On yesterday’s episode of Happy Homelands, an online show hosted by “Smiling Nationalist” Paul Ramsey, white nationalist Jared Taylor admitted he’s not a strong believer in democracy, and would actually prefer it if we put some very familiar restrictions on the franchise.
Taylor told Ramsey that he believes the right to vote should be “sharply limited,” and that voters in a representative democracy should have “very specific qualifications.” For example, a “test of history or a test of understanding of economics” — for all intents and purposes a literary test which would be banned under the Voting Rights Act.
He also floated the idea of bringing back “property qualifications” which would similarly favor older white Americans.
He said that this would mean the only people who could vote would be people who had a stake in how the country was run in the first place — which would technically be everyone but not to Jared Taylor. To him it would be like the shareholders of a company: those with the largest share have the most say in how it’s governed.
Or we could just have an outright aristocracy. “You could argue, I think, that 19th century Britain was governed in a very, very good way,” he said. “There was a certain amount of polling, there was parliament — but there were people who felt that they had a proprietary interest in the country. They were owners rather than renters.” (I’m guessing Jared thinks he’s one of the owners.)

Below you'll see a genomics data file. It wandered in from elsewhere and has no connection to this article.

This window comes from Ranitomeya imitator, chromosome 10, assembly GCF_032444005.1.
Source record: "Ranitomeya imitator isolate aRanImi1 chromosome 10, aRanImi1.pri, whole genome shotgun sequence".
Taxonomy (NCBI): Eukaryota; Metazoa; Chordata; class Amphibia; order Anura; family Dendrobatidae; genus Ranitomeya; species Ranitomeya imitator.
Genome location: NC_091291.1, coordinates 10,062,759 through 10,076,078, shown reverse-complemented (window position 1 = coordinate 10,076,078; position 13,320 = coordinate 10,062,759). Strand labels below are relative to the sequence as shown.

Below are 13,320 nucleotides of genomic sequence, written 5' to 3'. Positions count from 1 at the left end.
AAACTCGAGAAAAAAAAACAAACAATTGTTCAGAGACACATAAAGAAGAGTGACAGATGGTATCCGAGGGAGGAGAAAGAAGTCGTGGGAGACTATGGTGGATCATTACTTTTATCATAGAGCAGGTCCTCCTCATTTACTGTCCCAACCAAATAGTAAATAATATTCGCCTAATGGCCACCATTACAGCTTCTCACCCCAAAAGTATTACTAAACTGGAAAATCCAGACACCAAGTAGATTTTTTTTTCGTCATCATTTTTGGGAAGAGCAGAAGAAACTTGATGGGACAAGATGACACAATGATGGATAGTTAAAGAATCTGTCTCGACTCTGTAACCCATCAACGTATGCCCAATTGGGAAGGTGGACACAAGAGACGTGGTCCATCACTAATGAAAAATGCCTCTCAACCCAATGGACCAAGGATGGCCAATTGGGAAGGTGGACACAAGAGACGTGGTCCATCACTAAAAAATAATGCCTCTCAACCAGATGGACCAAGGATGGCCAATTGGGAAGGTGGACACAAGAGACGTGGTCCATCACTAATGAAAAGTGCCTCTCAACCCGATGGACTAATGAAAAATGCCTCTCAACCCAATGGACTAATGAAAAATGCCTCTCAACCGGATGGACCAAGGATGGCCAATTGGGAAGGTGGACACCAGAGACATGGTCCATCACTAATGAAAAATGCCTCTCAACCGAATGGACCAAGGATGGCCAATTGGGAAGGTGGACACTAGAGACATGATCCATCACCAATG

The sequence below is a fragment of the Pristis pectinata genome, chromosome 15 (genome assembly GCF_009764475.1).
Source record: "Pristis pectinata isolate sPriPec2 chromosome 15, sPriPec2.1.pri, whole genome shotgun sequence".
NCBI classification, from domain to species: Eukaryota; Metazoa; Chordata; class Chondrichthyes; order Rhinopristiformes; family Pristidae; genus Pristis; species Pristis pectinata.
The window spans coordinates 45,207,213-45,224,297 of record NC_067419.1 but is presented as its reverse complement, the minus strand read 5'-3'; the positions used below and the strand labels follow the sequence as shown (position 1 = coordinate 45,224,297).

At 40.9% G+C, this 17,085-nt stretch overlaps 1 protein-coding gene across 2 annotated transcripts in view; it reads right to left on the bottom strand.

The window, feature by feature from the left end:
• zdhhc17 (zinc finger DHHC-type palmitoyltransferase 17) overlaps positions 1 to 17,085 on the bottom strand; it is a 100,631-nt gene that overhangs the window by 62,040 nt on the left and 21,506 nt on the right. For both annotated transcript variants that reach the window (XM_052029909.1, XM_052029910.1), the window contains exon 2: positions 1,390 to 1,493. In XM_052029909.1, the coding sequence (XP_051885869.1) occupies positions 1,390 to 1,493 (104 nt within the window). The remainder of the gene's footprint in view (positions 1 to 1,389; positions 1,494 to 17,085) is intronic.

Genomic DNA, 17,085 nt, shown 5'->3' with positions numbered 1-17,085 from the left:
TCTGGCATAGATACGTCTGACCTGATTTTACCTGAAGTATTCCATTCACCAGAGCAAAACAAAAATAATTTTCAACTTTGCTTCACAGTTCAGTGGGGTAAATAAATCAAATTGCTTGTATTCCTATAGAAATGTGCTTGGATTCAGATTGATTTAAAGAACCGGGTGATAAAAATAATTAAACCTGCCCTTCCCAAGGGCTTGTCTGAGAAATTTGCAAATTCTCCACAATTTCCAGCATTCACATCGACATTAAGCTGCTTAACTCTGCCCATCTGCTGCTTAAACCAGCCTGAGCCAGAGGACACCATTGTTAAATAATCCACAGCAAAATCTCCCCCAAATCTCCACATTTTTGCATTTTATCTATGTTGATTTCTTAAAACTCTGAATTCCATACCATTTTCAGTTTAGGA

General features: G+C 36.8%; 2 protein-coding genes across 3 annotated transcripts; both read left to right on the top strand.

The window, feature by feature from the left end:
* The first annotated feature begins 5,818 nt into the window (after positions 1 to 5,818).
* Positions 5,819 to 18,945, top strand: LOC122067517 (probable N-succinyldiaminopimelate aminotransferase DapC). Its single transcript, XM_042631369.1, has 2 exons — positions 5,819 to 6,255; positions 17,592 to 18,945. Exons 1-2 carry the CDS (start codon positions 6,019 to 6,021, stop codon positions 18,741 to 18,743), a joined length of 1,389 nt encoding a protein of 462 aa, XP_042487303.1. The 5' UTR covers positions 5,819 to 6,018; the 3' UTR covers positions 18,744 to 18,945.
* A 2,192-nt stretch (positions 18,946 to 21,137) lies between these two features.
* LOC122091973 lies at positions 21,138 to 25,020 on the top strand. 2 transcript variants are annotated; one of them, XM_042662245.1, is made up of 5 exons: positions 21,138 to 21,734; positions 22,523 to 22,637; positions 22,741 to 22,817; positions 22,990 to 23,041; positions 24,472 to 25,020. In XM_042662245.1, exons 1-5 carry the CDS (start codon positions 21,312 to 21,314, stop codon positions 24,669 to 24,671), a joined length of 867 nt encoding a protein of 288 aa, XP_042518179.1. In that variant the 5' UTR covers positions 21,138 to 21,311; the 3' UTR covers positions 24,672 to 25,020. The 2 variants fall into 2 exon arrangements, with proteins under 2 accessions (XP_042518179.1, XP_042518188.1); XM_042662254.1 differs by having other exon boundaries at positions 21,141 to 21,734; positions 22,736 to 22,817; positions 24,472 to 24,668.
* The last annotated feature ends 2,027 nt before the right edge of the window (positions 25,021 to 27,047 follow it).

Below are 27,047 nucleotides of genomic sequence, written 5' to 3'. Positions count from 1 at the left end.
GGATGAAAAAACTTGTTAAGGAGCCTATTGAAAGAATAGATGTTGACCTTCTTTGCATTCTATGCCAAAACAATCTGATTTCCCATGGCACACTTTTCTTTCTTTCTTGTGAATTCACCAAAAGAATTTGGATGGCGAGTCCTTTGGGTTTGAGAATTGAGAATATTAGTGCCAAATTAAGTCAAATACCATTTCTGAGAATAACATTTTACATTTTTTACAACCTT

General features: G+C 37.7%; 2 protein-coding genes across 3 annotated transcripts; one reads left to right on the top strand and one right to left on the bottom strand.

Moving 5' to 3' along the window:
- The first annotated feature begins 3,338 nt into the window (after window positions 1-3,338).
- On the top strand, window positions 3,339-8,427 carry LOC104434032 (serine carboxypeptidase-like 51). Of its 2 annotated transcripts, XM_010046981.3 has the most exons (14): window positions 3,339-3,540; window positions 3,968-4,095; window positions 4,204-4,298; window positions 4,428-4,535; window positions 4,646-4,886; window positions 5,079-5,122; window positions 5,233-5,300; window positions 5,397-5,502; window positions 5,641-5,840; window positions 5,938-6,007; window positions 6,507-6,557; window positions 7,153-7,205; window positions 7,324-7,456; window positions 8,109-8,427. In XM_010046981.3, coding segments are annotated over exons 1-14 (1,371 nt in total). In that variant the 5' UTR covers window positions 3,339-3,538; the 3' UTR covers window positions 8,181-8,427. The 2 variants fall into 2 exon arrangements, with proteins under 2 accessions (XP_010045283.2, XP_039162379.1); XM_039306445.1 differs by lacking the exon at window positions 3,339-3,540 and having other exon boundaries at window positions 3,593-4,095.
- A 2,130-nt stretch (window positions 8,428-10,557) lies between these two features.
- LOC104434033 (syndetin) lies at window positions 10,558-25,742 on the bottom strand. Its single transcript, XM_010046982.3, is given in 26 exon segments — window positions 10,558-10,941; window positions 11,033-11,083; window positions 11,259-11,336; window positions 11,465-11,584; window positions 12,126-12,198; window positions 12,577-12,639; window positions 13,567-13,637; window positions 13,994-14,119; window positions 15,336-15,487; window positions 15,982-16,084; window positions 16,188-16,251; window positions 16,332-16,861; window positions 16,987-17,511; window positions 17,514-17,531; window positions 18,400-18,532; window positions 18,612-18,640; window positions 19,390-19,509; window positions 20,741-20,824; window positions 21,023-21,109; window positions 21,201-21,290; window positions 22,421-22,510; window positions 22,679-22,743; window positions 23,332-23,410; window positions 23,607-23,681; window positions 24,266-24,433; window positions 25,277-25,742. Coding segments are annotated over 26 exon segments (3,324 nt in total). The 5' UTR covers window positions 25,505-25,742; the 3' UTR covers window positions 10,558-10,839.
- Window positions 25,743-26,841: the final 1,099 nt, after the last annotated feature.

Given Taylor’s tendency to look down on common voters and dismiss “one man, one vote” as “crazy,” it makes him a lot less sympathetic when he brings up some bad news about his lawsuit against Twitter. If you don’t recall, both Taylor’s personal Twitter account and that of his publication American Renaissance were banned for violating terms of service.
In February Taylor announced he was suing Twitter with the help of Marc Randazza — an attorney with an affinity for helping white nationalists and Neo-Nazis in court — to force Twitter to host his racist content. Per Taylor’s amended complaint, his claims against the social media giant included violations of the California Constitution, the Unruh Civil Rights Act, and the Unfair Competition Law.
In June Taylor was crowing about a decision by San Francisco Superior Court Judge Harold Kahn which allowed their case to proceed — at least with regard to their claim under California’s Unfair Competition Law. On Gab, the American Renaissance account quickly declared victory after passing this first legal hurdle:
Naturally this was the top reply:
Yet when he was asked by Ramsey about the status of his lawsuit, Taylor indicated that these celebrations were premature to say the least. “We just got an unfortunate ruling that we’re digesting that came down yesterday,” he said.
“And the California appellate court has decided that the judge that ordered our case to proceed against Twitter’s objections has made a mistake. And depending on how this ruling comes down, it could be the end of the lawsuit.”
He said this is “not necessarily the case” and that his “lawyers are puzzling over this right now,” but that the decision he just received was “not at all favorable.” He spoke about possibly appealing the ruling, but declined to offer more information on the grounds that his lawyers “are still sort of puzzling over what this actually means in terms of the strategy of the case.”